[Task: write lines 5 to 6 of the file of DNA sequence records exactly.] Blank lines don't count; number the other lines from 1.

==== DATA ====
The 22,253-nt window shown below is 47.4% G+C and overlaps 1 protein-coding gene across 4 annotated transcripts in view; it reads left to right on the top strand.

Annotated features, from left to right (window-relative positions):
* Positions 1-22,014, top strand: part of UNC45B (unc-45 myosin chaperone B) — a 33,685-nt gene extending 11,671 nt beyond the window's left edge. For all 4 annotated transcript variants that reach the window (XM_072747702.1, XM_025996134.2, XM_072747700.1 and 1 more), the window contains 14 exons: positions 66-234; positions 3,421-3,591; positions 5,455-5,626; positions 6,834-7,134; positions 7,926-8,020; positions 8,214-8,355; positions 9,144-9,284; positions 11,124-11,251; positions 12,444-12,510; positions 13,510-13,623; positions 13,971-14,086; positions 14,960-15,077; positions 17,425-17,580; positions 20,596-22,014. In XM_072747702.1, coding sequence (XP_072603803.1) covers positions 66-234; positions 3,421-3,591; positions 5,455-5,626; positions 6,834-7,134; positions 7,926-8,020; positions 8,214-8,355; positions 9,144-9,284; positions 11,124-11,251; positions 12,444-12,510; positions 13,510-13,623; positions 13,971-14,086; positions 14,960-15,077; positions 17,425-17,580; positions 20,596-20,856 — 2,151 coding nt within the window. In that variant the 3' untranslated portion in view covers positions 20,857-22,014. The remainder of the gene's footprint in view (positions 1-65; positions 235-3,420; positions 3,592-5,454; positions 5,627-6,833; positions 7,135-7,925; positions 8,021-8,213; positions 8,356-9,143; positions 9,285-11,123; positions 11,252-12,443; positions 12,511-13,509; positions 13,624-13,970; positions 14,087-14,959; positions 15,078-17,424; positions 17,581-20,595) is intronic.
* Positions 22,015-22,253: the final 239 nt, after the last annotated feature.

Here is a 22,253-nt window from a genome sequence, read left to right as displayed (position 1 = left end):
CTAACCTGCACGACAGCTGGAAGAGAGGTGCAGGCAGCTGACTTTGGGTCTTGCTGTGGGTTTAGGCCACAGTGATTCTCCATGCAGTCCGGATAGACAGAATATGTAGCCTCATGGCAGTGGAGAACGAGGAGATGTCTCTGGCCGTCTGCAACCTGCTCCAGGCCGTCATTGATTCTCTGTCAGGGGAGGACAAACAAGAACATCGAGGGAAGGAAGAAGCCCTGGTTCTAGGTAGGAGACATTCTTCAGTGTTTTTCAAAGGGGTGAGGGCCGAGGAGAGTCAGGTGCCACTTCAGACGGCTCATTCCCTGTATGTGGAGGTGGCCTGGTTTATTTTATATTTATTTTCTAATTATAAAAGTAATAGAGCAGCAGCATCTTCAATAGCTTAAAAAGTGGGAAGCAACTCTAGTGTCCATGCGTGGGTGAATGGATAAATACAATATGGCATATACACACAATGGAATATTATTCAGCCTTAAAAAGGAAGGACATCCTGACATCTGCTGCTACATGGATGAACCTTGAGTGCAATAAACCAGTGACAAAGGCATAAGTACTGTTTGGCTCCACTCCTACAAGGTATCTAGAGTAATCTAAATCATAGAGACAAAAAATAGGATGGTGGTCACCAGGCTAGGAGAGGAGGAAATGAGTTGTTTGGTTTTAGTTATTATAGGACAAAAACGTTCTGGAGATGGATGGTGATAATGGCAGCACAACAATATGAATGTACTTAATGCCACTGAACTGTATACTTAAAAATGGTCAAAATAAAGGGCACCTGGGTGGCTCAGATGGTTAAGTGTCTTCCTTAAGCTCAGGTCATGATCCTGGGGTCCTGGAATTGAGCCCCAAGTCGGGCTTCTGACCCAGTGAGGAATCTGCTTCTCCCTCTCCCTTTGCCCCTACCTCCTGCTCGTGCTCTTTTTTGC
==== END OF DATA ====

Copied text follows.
Here is a 22,253-nt window from a genome sequence, read left to right as displayed (position 1 = left end):
CTAACCTGCACGACAGCTGGAAGAGAGGTGCAGGCAGCTGACTTTGGGTCTTGCTGTGGGTTTAGGCCACAGTGATTCTCCATGCAGTCCGGATAGACAGAATATGTAGCCTCATGGCAGTGGAGAACGAGGAGATGTCTCTGGCCGTCTGCAACCTGCTCCAGGCCGTCATTGATTCTCTGTCAGGGGAGGACAAACAAGAACATCGAGGGAAGGAAGAAGCCCTGGTTCTAGGTAGGAGACATTCTTCAGTGTTTTTCAAAGGGGTGAGGGCCGAGGAGAGTCAGGTGCCACTTCAGACGGCTCATTCCCTGTATGTGGAGGTGGCCTGGTTTATTTTATATTTATTTTCTAATTATAAAAGTAATAGAGCAGCAGCATCTTCAATAGCTTAAAAAGTGGGAAGCAACTCTAGTGTCCATGCGTGGGTGAATGGATAAATACAATATGGCATATACACACAATGGAATATTATTCAGCCTTAAAAAGGAAGGACATCCTGACATCTGCTGCTACATGGATGAACCTTGAGTGCAATAAACCAGTGACAAAGGCATAAGTACTGTTTGGCTCCACTCCTACAAGGTATCTAGAGTAATCTAAATCATAGAGACAAAAAATAGGATGGTGGTCACCAGGCTAGGAGAGGAGGAAATGAGTTGTTTGGTTTTAGTTATTATAGGACAAAAACGTTCTGGAGATGGATGGTGATAATGGCAGCACAACAATATGAATGTACTTAATGCCACTGAACTGTATACTTAAAAATGGTCAAAATAAAGGGCACCTGGGTGGCTCAGATGGTTAAGTGTCTTCCTTAAGCTCAGGTCATGATCCTGGGGTCCTGGAATTGAGCCCCAAGTCGGGCTTCTGACCCAGTGAGGAATCTGCTTCTCCCTCTCCCTTTGCCCCTACCTCCTGCTCGTGCTCTTTTTTGC